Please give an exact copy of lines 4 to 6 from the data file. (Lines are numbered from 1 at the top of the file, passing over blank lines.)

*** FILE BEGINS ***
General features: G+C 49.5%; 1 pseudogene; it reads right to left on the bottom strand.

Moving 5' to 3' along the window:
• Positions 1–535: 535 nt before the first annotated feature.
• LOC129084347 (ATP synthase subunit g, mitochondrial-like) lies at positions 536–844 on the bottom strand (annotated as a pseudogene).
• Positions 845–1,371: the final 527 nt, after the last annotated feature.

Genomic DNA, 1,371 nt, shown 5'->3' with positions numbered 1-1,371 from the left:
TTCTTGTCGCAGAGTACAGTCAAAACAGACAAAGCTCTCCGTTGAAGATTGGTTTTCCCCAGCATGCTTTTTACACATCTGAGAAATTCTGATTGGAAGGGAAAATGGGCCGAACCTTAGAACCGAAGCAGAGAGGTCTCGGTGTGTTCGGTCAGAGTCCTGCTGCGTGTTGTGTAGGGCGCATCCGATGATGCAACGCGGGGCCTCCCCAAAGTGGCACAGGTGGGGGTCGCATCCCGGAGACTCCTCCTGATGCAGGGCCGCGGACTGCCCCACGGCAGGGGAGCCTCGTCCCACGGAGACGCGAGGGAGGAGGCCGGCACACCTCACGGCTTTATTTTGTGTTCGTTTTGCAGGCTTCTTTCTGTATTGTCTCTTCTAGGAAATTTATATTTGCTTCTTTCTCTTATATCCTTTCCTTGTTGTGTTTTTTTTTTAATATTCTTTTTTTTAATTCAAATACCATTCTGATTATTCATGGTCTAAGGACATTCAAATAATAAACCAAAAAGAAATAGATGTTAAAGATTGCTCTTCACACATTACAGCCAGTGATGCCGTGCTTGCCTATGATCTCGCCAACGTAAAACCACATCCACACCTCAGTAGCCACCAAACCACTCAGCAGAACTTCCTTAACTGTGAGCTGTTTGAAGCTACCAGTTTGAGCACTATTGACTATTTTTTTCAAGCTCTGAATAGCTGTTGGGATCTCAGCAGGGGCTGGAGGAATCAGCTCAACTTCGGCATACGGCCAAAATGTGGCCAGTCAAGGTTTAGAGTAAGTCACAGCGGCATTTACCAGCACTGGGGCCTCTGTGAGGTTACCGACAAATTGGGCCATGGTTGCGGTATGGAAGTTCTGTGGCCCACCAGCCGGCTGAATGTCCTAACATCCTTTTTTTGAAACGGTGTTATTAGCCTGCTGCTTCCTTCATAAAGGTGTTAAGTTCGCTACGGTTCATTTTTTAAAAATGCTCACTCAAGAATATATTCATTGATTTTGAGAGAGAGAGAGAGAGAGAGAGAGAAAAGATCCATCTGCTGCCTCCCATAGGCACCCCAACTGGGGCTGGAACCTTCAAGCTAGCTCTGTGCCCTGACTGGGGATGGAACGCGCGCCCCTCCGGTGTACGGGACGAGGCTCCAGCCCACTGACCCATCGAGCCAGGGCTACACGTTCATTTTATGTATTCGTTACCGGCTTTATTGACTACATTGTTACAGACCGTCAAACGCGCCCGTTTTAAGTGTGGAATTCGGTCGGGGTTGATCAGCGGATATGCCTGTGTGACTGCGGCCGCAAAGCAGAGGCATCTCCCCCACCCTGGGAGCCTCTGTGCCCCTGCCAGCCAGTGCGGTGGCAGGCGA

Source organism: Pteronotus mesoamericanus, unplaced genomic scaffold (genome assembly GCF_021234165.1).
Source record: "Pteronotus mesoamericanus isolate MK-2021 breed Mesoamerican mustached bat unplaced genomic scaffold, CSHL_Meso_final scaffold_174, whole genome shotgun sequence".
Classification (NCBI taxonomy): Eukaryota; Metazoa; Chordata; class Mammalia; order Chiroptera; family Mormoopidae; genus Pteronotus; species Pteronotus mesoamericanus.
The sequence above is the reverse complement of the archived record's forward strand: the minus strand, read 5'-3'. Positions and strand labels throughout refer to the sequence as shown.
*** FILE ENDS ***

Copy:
• LOC129084347 (ATP synthase subunit g, mitochondrial-like) lies at positions 536–844 on the bottom strand (annotated as a pseudogene).
• Positions 845–1,371: the final 527 nt, after the last annotated feature.

Genomic DNA, 1,371 nt, shown 5'->3' with positions numbered 1-1,371 from the left: